This week in our Greatest Gadget of the 21st Century tournament, the world bears witness to a catastrophic console clash of calamitous consequence! That's right -- Nintendo's revolutionary Wii console is up against the megatonne might of the PlayStation 3. Only one console can make it through to the next round, and which one survives will ultimately be up to you.
But before you cast your precious vote, sit back and hear what CNET UK's own Luke Westaway and GameSpot UK's Mark Walton have to say on the subject. Luke will be defending the innovation and simplicity offered by Nintendo's console, while Mark likes the PS3 for its processing grunt and graphical beauty.
As host and gentleman, Luke kicks off...
The Wii is innovative
LUKE: Hello Mister Mark, welcome to the hallowed halls of CNET UK. You might be from a proper gaming website and all, but if you reckon the PS3 deserves to beat the Wii then, sir, you are quite mad. What does the Wii offer? Put simply -- innovation. Before the Wii the whole games industry was a stagnant mess, occupied exclusively by greasy basement-dwellers. The Wii changed everything by introducing motion control and opening up the world of gaming to a whole new audience.
MARK: Oh Luke, those are the words of a man whose insane lust for gadget gimmickry has blinded him to the truth -- the Wii is a mere toy compared to the mighty power of the PS3. And the games industry a stagnant mess? I think you'll find the games industry was doing pretty darn well for itself without the Wii. The PlayStation 2 sold well over 100 million units, with games sales reaching incomprehensible figures. The PS3 has built upon that, giving the people what they want without trying to appeal to 5-year-olds (such as yourself) -- HD, Blu-ray and killer online gaming.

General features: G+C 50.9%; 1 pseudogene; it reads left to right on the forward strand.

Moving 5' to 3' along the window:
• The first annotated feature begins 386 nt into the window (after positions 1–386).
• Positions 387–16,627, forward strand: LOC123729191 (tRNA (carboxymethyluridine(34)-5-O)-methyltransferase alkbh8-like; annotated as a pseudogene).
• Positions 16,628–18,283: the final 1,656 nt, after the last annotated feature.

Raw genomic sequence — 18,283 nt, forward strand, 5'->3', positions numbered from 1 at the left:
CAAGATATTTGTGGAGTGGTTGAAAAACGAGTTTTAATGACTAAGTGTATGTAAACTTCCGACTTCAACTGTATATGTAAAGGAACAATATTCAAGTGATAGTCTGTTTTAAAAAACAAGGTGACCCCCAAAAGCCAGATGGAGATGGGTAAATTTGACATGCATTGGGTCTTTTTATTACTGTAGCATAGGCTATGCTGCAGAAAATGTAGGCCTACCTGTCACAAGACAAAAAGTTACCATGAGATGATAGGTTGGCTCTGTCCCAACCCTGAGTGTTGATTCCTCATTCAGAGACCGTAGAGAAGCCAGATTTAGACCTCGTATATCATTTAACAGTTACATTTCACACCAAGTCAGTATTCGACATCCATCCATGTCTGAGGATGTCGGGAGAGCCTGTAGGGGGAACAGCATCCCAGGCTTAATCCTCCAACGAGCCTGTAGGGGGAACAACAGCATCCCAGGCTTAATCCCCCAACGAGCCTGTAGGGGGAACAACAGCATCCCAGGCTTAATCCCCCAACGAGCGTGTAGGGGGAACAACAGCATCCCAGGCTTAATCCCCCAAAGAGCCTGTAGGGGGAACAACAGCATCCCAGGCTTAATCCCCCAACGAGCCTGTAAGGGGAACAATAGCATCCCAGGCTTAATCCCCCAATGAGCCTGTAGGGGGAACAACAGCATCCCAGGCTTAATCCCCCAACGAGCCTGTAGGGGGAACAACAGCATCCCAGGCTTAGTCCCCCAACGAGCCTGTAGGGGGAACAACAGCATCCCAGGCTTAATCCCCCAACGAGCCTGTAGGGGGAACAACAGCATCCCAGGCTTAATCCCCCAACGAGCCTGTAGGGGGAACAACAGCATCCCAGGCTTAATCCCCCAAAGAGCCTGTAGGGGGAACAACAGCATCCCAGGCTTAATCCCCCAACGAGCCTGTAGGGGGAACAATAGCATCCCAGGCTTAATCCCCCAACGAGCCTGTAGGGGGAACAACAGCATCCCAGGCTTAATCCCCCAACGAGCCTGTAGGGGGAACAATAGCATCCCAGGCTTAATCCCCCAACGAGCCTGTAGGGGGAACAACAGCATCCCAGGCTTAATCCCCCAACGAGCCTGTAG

LUKE: It's funny you should mention the PS3 'building upon' past success, and in a sense you're completely right -- up until the Wii, every generation of new consoles would add to what went before by slapping on a few extra buttons, until eventually the standard gaming controller ended up looking like some kind of freakish alien probe. The Wii was a fresh start, and offered a control method that was both simple and accessible.
Regular controllers are superior
MARK: When was the last time you were playing a game and thought, "I know what would make this more fun! Waving my hands in the air like an idiot, accidentally smacking my friends in the face, and inadvertently hurling controllers at my £1,000 plasma?" The PS3's pad is an evolution of arguably the best controller design of all time, offering comfort, loads of buttons, and most important of all, accuracy.
Gamers don't want to wave their hands in the air and wait for an eternity while the game tries to recognise their movements. The humble button will always be more accurate and responsive, and won't make you look like you're wrestling with an invisible greased-up deaf guy.